Will my transcript reflect that I have received accommodations in my classes?

No. Your disability information is considered confidential and is not included on your transcript.

What should I do if I think I have a disability, but have never been diagnosed or tested?

A student who suspects he or she may have a disability should contact Disability Services and schedule an appointment to discuss his or her individual situation. Based on your history and experiences, you will be provided with information and possibly referrals. Disability Services does not conduct testing for learning disabilities or communication disorders, attention disorders, and/or psychological functioning; however, if such testing seems appropriate, you can be referred to clinicians who provide such services.

 

For Parents

Will I still be able to be as involved in my student's accommodation plan as I was in high school?

Typically, you will not be as involved as in high school.  Once a student is 18 years old and in college, they are generally considered an adult, and all services provided by Disability Services are considered confidential. This means that they cannot be discussed without the student's written permission. If you are concerned about your child’s accommodations, encourage your child to talk with Disability Services about the concerns. You are also welcome to schedule an appointment with the Disability Services for yourself and your child.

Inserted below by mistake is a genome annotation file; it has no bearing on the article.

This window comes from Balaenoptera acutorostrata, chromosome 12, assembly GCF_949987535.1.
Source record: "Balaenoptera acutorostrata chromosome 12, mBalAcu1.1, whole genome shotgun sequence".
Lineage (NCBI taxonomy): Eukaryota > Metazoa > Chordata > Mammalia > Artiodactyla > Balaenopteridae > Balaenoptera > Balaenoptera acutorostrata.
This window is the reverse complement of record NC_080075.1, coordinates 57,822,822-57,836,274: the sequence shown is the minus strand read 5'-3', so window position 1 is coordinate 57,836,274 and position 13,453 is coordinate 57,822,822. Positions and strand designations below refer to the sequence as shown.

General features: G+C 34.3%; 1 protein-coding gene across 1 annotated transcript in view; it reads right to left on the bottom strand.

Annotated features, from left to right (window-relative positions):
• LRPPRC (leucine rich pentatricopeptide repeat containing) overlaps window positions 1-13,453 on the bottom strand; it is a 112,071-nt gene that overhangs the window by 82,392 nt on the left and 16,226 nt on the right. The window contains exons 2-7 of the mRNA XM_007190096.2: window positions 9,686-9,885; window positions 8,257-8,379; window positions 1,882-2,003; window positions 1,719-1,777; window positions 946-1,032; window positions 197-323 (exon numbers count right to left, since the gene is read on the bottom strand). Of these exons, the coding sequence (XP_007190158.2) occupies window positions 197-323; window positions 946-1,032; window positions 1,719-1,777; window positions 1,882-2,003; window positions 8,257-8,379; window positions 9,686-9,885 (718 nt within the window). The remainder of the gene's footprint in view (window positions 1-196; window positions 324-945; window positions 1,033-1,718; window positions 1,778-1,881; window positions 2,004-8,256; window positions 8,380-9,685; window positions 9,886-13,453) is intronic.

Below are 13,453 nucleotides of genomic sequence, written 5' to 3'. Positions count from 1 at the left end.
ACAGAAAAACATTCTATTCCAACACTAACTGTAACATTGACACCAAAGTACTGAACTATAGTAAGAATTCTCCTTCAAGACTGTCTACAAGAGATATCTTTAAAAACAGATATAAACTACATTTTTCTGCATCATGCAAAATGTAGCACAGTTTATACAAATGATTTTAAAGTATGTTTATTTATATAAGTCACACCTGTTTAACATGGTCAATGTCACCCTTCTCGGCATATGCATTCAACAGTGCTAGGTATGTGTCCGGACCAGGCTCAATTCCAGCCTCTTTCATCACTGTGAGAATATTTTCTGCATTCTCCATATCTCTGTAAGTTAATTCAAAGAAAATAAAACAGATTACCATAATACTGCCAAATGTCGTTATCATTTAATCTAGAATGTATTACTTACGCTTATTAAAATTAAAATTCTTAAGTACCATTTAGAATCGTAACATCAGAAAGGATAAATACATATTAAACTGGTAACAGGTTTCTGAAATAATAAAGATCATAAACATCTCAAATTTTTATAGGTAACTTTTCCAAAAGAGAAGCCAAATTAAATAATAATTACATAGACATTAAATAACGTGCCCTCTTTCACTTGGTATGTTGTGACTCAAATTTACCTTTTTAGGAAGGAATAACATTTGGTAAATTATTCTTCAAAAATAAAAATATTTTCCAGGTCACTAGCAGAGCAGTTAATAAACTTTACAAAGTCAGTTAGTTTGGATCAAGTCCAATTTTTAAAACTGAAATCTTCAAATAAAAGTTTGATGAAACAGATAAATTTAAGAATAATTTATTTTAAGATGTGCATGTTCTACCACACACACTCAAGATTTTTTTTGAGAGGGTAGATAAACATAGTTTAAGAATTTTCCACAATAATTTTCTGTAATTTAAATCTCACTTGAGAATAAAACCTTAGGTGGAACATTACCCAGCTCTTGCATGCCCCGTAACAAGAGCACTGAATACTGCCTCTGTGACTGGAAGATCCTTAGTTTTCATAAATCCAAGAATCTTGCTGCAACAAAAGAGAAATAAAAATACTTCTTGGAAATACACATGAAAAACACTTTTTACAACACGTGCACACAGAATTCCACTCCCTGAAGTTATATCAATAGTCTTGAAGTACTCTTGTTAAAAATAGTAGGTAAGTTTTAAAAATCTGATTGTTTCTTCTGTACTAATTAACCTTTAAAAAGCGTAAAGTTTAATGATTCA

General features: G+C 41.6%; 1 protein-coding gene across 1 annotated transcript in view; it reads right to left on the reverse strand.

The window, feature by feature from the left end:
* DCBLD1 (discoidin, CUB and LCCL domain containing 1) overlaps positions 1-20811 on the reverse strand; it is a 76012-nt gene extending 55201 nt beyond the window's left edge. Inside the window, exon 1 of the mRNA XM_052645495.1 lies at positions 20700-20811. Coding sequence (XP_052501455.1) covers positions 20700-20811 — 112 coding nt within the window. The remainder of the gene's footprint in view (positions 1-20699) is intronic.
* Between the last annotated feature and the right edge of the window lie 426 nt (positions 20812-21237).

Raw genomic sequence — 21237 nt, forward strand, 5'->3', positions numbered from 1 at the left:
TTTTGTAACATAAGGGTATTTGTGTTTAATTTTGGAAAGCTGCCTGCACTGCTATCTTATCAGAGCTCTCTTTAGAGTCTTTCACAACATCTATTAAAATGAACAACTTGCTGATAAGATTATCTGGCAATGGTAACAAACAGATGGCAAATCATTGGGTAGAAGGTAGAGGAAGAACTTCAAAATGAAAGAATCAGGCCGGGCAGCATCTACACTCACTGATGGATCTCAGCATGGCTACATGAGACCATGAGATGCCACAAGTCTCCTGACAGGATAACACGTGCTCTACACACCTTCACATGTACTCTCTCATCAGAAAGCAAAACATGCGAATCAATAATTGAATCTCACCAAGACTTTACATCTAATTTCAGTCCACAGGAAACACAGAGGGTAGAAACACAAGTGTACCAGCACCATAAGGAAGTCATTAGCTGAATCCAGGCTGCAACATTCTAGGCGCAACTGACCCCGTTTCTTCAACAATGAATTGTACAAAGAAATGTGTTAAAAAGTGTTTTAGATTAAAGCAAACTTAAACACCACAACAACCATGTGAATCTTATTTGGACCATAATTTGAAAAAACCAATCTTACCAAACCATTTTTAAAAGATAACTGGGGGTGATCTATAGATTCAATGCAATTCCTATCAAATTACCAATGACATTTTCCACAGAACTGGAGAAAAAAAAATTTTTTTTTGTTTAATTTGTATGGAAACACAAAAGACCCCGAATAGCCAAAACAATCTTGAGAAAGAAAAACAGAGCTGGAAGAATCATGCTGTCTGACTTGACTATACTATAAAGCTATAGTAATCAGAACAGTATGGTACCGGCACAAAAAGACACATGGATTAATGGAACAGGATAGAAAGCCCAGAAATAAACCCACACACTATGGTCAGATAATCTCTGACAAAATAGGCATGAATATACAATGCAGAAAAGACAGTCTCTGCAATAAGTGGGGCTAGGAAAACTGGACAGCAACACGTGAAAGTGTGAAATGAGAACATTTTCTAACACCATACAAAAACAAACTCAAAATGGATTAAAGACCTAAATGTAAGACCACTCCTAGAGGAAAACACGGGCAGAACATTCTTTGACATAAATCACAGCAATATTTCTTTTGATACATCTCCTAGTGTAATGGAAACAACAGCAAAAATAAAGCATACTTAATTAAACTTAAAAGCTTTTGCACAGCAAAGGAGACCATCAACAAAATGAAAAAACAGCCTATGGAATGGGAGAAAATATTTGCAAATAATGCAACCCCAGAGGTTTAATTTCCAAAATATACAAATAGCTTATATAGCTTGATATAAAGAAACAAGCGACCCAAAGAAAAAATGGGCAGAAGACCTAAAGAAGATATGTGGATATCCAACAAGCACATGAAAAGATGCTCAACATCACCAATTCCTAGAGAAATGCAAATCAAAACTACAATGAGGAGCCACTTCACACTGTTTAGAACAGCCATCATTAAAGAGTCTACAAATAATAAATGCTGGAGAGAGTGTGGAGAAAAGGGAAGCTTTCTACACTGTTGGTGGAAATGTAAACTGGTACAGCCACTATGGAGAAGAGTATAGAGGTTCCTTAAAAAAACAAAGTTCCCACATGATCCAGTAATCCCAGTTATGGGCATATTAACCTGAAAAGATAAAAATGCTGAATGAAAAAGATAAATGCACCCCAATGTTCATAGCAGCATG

Will you automatically know if my student is having difficulty in his/her classes?

No. We are unable to track a student's progress in every class. While we are happy to assist them when they are having difficulty, we leave it up to the student to request such intervention. As a parent, the best thing you can do is to encourage your son or daughter to maintain contact with their instructors and Disability Services before problems arise.

I can't afford to have my child re-evaluated. Are there any other resources?

If your child is covered on a parent's insurance plan, the insurance may cover a portion of the testing. Individual plans vary, so contact your insurance company to determine if any psychoeducational evaluation is covered. In addition, you may contact the Department of Rehabilitative Services (DARS) office to determine if your child is eligible for services through DARS. If so, DARS may assist with an updated evaluation to determine appropriate vocational goals. Disability Services also has a referral list of local providers who provide evaluation services on a sliding scale and you may contact various providers.

My student has trouble with organization and time management. I am worried about him being able to get to class on time. Will your office make sure he does?

No. This is the student's responsibility, but we are happy to provide him or her with resources and information regarding time management, organizational skills, etc.